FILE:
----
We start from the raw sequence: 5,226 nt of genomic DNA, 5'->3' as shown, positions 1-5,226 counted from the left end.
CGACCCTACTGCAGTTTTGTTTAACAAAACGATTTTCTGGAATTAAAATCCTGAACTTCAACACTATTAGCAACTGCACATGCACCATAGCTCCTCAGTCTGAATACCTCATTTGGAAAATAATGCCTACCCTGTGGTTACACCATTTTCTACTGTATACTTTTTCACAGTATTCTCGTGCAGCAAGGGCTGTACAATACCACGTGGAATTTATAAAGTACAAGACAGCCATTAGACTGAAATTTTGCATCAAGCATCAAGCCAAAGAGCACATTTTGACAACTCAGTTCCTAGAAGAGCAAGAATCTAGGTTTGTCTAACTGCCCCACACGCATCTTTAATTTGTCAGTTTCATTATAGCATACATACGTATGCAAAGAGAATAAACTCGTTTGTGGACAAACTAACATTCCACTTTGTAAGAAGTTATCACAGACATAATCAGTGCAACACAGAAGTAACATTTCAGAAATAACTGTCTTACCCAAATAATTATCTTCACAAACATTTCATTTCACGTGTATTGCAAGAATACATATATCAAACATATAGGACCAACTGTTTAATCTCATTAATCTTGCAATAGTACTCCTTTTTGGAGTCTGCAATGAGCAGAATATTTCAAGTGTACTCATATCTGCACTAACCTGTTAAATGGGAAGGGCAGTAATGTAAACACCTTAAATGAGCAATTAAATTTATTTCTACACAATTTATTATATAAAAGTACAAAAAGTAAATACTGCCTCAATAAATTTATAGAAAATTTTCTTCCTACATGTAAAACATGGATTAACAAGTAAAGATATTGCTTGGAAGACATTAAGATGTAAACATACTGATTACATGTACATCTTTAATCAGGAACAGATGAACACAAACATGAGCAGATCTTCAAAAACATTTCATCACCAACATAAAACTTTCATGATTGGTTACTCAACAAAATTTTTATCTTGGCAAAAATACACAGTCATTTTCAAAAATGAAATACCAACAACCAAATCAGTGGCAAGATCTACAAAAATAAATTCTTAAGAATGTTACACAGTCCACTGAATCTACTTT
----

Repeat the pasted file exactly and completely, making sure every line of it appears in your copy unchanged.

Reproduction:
We start from the raw sequence: 5,226 nt of genomic DNA, 5'->3' as shown, positions 1-5,226 counted from the left end.
CGACCCTACTGCAGTTTTGTTTAACAAAACGATTTTCTGGAATTAAAATCCTGAACTTCAACACTATTAGCAACTGCACATGCACCATAGCTCCTCAGTCTGAATACCTCATTTGGAAAATAATGCCTACCCTGTGGTTACACCATTTTCTACTGTATACTTTTTCACAGTATTCTCGTGCAGCAAGGGCTGTACAATACCACGTGGAATTTATAAAGTACAAGACAGCCATTAGACTGAAATTTTGCATCAAGCATCAAGCCAAAGAGCACATTTTGACAACTCAGTTCCTAGAAGAGCAAGAATCTAGGTTTGTCTAACTGCCCCACACGCATCTTTAATTTGTCAGTTTCATTATAGCATACATACGTATGCAAAGAGAATAAACTCGTTTGTGGACAAACTAACATTCCACTTTGTAAGAAGTTATCACAGACATAATCAGTGCAACACAGAAGTAACATTTCAGAAATAACTGTCTTACCCAAATAATTATCTTCACAAACATTTCATTTCACGTGTATTGCAAGAATACATATATCAAACATATAGGACCAACTGTTTAATCTCATTAATCTTGCAATAGTACTCCTTTTTGGAGTCTGCAATGAGCAGAATATTTCAAGTGTACTCATATCTGCACTAACCTGTTAAATGGGAAGGGCAGTAATGTAAACACCTTAAATGAGCAATTAAATTTATTTCTACACAATTTATTATATAAAAGTACAAAAAGTAAATACTGCCTCAATAAATTTATAGAAAATTTTCTTCCTACATGTAAAACATGGATTAACAAGTAAAGATATTGCTTGGAAGACATTAAGATGTAAACATACTGATTACATGTACATCTTTAATCAGGAACAGATGAACACAAACATGAGCAGATCTTCAAAAACATTTCATCACCAACATAAAACTTTCATGATTGGTTACTCAACAAAATTTTTATCTTGGCAAAAATACACAGTCATTTTCAAAAATGAAATACCAACAACCAAATCAGTGGCAAGATCTACAAAAATAAATTCTTAAGAATGTTACACAGTCCACTGAATCTACTTT